This evergreen vining shrub is a very popular foundation plant. It blooms with double yellow blossoms in late February.

Common myrtle 68. Common myrtle (Myrtus communis) Go back to map
EAST END OF MARICOPA
Classic Australian shrub used as a foundation plant

Weeping Mulberry 69. Weeping Mulberry (Morus alba ‘Chaparral’) Go back to map
IN LAWN SOUTH OF YUMA HALL
Old form of classic urban tree, previously common in southwest neighborhoods

African Sumac 70. African Sumac (Rhus lancea) Go back to map
IN THE COVE BETWEEN MARICOPA AND YUMA HALLS
This is the first African sumac ever planted in Arizona. It was planted in Arizona during the 1920s and is the largest in the state. This well-adapted desert evergreen tree was introduced from South Africa to Arizona by Homer LeRoy Shantz, a former dean of agriculture who later served as president of the University. The tree is an important addition to Southern Arizona plantings. It is quite drought resistant.

Chinese Redbud 71. Chinese Redbud (Cercis chinensis) Go back to map
IN LAWN AREA SOUTH OF YUMA AND MARICOPA HALLS
This Chinese shrub is one of the many Eastern immigrants brought west by early Anglo settlers. It is deciduous and has bright purple blossoms in early spring, giving a nostalgic Eastern touch to the Arizona scene.

Glossy Privet 72. Glossy Privet (Ligustrum lucidum) Go back to map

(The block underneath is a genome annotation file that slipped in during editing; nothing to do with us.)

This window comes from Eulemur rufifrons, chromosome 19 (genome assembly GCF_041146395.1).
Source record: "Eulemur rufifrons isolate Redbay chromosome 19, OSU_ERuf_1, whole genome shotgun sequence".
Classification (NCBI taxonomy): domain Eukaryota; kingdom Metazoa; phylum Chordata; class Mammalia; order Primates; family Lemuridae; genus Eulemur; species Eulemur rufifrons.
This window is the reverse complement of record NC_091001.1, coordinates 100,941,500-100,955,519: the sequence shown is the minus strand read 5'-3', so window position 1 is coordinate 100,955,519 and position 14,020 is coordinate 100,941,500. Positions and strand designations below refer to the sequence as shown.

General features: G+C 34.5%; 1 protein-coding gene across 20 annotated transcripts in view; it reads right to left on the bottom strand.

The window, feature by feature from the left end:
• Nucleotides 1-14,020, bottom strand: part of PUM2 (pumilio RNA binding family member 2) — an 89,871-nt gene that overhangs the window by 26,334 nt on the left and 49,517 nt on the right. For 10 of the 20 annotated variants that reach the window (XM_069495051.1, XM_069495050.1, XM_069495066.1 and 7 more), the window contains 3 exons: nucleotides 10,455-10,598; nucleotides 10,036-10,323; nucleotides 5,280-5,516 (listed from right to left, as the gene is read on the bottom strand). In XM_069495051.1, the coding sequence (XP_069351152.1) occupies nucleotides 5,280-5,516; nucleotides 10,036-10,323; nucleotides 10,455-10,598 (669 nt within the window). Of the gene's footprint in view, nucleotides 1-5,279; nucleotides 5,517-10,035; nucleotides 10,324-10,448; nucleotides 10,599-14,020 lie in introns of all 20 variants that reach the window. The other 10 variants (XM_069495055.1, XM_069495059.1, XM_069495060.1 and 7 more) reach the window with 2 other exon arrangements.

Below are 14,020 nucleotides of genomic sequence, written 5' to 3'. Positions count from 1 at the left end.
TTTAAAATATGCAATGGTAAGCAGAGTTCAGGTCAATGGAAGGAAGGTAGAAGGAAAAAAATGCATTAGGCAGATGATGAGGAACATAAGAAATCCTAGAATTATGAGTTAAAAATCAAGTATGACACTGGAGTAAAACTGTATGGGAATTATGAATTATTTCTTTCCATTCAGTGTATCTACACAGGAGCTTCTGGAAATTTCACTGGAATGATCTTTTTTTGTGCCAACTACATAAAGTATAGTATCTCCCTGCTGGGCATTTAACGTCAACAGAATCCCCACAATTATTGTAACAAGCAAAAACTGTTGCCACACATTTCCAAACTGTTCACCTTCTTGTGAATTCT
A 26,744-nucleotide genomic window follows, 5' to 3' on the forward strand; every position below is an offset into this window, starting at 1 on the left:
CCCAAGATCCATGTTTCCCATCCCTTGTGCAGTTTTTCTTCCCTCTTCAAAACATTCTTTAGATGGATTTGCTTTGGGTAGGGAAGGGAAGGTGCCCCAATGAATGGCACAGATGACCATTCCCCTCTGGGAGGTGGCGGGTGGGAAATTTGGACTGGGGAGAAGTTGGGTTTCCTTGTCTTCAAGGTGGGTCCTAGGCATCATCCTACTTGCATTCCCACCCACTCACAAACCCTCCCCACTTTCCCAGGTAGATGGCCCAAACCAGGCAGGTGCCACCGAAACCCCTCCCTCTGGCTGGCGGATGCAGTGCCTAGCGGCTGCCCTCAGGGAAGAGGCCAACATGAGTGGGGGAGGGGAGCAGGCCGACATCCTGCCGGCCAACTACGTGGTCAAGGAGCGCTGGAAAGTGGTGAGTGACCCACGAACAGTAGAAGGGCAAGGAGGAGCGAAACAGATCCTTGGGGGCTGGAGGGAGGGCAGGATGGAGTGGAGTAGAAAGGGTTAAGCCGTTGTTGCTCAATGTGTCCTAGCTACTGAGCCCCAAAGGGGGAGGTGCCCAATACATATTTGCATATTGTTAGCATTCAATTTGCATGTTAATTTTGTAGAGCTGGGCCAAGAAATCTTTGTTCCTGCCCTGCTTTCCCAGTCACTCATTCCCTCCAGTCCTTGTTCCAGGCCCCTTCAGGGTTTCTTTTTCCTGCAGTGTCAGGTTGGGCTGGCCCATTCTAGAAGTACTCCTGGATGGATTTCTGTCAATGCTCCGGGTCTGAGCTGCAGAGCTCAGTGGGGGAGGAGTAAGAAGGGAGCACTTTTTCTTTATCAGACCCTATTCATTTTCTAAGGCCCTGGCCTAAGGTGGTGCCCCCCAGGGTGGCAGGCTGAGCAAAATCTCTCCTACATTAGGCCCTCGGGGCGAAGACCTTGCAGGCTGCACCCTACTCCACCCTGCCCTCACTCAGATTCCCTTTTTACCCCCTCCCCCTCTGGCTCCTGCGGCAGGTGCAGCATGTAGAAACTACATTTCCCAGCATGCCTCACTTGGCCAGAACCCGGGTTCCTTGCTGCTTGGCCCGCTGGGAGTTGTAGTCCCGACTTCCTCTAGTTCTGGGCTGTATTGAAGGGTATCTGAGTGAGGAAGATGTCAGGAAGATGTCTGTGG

SOUTH WEST CORNER OF YUMA HALL
Popular as a clipped hedge, this plant also becomes a very attractive broadleaf evergreen tree when it is allowed to take its natural form.

Southern Magnolia 73. Southern Magnolia (Magnolia grandiflora) Go back to map
EAST OF C.E.S.L. ENTRANCE
These trees were famed in songs and stories of the Old South. They are admired in the desert Southwest for their glossy evergreen foliage and magnificent fragrant white flowers twelve inches in diameter. They tolerate the heat but need plenty of water.

Tree of Heaven 74. Tree of Heaven (Ailanthus altissima) Go back to map
EAST OF C.E.S.L.,NEXT TO THE BUILDING
This deciduous, temperate-zone tree, originally from the interior of China, has been carried by Western man to wherever it will grow in the northern and southern hemispheres. It tolerates more air pollution than any other tree and is a familiar sight in most large temperate-zone cities where it often becomes a weed.

Sonoran Palmetto 75. Sonoran Palmetto (Sabal uresana) Go back to map
BETWEEN C.E.S.L. AND ECONOMICS
This Sonoran desert palm with its unusual feather fan type leaf is found in moist places in Sonora, Mexico. A much hardier palm than some species commonly planted, it is somewhat slow growing but deserves a much wider use. This one was planted by desert ecologist Forrest Shreve prior to 1940.